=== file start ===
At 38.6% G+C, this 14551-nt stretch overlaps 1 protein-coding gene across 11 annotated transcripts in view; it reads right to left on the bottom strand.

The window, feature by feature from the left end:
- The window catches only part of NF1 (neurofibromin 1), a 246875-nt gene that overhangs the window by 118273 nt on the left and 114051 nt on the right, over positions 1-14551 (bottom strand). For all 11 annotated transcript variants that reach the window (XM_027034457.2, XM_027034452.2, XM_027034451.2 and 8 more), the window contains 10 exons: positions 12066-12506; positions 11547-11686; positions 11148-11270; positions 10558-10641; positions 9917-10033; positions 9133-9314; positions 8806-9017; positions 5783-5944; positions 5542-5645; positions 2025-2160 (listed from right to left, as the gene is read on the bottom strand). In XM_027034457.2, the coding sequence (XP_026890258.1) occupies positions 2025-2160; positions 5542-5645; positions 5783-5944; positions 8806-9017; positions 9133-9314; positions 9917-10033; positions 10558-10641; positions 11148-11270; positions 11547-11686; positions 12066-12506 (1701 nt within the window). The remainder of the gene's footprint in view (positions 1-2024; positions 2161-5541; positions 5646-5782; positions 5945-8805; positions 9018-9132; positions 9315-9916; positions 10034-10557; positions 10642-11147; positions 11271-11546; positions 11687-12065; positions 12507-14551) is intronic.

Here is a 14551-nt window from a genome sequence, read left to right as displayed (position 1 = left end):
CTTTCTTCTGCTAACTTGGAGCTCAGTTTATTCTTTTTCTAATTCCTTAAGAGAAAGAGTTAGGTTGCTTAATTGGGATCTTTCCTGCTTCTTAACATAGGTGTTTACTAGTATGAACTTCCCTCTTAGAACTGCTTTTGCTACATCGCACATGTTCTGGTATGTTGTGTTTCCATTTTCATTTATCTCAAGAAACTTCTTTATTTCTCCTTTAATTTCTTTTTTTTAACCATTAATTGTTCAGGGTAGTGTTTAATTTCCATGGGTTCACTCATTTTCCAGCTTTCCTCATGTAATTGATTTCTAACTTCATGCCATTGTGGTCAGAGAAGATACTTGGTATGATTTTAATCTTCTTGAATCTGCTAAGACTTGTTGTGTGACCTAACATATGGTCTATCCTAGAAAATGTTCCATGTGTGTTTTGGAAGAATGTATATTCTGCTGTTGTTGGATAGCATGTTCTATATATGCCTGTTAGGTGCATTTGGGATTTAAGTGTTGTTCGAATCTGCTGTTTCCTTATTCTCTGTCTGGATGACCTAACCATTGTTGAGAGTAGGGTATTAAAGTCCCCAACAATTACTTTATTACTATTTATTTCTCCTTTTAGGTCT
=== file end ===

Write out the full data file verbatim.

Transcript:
At 38.6% G+C, this 14551-nt stretch overlaps 1 protein-coding gene across 11 annotated transcripts in view; it reads right to left on the bottom strand.

The window, feature by feature from the left end:
- The window catches only part of NF1 (neurofibromin 1), a 246875-nt gene that overhangs the window by 118273 nt on the left and 114051 nt on the right, over positions 1-14551 (bottom strand). For all 11 annotated transcript variants that reach the window (XM_027034457.2, XM_027034452.2, XM_027034451.2 and 8 more), the window contains 10 exons: positions 12066-12506; positions 11547-11686; positions 11148-11270; positions 10558-10641; positions 9917-10033; positions 9133-9314; positions 8806-9017; positions 5783-5944; positions 5542-5645; positions 2025-2160 (listed from right to left, as the gene is read on the bottom strand). In XM_027034457.2, the coding sequence (XP_026890258.1) occupies positions 2025-2160; positions 5542-5645; positions 5783-5944; positions 8806-9017; positions 9133-9314; positions 9917-10033; positions 10558-10641; positions 11148-11270; positions 11547-11686; positions 12066-12506 (1701 nt within the window). The remainder of the gene's footprint in view (positions 1-2024; positions 2161-5541; positions 5646-5782; positions 5945-8805; positions 9018-9132; positions 9315-9916; positions 10034-10557; positions 10642-11147; positions 11271-11546; positions 11687-12065; positions 12507-14551) is intronic.

Here is a 14551-nt window from a genome sequence, read left to right as displayed (position 1 = left end):
CTTTCTTCTGCTAACTTGGAGCTCAGTTTATTCTTTTTCTAATTCCTTAAGAGAAAGAGTTAGGTTGCTTAATTGGGATCTTTCCTGCTTCTTAACATAGGTGTTTACTAGTATGAACTTCCCTCTTAGAACTGCTTTTGCTACATCGCACATGTTCTGGTATGTTGTGTTTCCATTTTCATTTATCTCAAGAAACTTCTTTATTTCTCCTTTAATTTCTTTTTTTTAACCATTAATTGTTCAGGGTAGTGTTTAATTTCCATGGGTTCACTCATTTTCCAGCTTTCCTCATGTAATTGATTTCTAACTTCATGCCATTGTGGTCAGAGAAGATACTTGGTATGATTTTAATCTTCTTGAATCTGCTAAGACTTGTTGTGTGACCTAACATATGGTCTATCCTAGAAAATGTTCCATGTGTGTTTTGGAAGAATGTATATTCTGCTGTTGTTGGATAGCATGTTCTATATATGCCTGTTAGGTGCATTTGGGATTTAAGTGTTGTTCGAATCTGCTGTTTCCTTATTCTCTGTCTGGATGACCTAACCATTGTTGAGAGTAGGGTATTAAAGTCCCCAACAATTACTTTATTACTATTTATTTCTCCTTTTAGGTCT